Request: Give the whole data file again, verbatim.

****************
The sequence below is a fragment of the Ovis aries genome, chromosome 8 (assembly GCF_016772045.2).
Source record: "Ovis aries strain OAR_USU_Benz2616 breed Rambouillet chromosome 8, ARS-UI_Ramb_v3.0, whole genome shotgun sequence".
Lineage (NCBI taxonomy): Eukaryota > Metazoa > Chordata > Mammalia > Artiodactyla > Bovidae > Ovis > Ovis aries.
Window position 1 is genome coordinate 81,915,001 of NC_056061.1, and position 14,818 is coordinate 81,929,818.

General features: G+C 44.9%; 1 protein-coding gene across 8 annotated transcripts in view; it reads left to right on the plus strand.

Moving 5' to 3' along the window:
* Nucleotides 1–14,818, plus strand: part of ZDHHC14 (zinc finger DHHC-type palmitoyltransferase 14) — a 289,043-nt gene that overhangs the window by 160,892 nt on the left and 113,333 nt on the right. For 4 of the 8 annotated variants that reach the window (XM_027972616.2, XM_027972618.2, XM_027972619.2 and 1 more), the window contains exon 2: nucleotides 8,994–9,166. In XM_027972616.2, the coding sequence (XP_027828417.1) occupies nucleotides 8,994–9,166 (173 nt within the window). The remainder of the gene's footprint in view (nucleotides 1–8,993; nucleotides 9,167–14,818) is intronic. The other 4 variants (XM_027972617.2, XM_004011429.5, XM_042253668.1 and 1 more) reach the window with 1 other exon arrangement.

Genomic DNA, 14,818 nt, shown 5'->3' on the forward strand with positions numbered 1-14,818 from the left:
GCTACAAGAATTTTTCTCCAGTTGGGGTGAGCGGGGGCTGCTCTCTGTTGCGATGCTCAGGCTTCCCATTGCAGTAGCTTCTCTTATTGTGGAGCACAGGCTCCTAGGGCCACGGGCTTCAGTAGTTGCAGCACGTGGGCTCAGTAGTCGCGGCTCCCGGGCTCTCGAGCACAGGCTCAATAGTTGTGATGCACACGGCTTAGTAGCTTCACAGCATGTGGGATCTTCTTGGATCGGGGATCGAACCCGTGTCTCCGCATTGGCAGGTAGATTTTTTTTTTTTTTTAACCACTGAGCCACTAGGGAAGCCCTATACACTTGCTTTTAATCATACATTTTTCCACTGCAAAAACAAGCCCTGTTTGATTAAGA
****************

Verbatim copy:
The sequence below is a fragment of the Ovis aries genome, chromosome 8 (assembly GCF_016772045.2).
Source record: "Ovis aries strain OAR_USU_Benz2616 breed Rambouillet chromosome 8, ARS-UI_Ramb_v3.0, whole genome shotgun sequence".
Lineage (NCBI taxonomy): Eukaryota > Metazoa > Chordata > Mammalia > Artiodactyla > Bovidae > Ovis > Ovis aries.
Window position 1 is genome coordinate 81,915,001 of NC_056061.1, and position 14,818 is coordinate 81,929,818.

General features: G+C 44.9%; 1 protein-coding gene across 8 annotated transcripts in view; it reads left to right on the plus strand.

Moving 5' to 3' along the window:
* Nucleotides 1–14,818, plus strand: part of ZDHHC14 (zinc finger DHHC-type palmitoyltransferase 14) — a 289,043-nt gene that overhangs the window by 160,892 nt on the left and 113,333 nt on the right. For 4 of the 8 annotated variants that reach the window (XM_027972616.2, XM_027972618.2, XM_027972619.2 and 1 more), the window contains exon 2: nucleotides 8,994–9,166. In XM_027972616.2, the coding sequence (XP_027828417.1) occupies nucleotides 8,994–9,166 (173 nt within the window). The remainder of the gene's footprint in view (nucleotides 1–8,993; nucleotides 9,167–14,818) is intronic. The other 4 variants (XM_027972617.2, XM_004011429.5, XM_042253668.1 and 1 more) reach the window with 1 other exon arrangement.

Genomic DNA, 14,818 nt, shown 5'->3' on the forward strand with positions numbered 1-14,818 from the left:
GCTACAAGAATTTTTCTCCAGTTGGGGTGAGCGGGGGCTGCTCTCTGTTGCGATGCTCAGGCTTCCCATTGCAGTAGCTTCTCTTATTGTGGAGCACAGGCTCCTAGGGCCACGGGCTTCAGTAGTTGCAGCACGTGGGCTCAGTAGTCGCGGCTCCCGGGCTCTCGAGCACAGGCTCAATAGTTGTGATGCACACGGCTTAGTAGCTTCACAGCATGTGGGATCTTCTTGGATCGGGGATCGAACCCGTGTCTCCGCATTGGCAGGTAGATTTTTTTTTTTTTTTAACCACTGAGCCACTAGGGAAGCCCTATACACTTGCTTTTAATCATACATTTTTCCACTGCAAAAACAAGCCCTGTTTGATTAAGA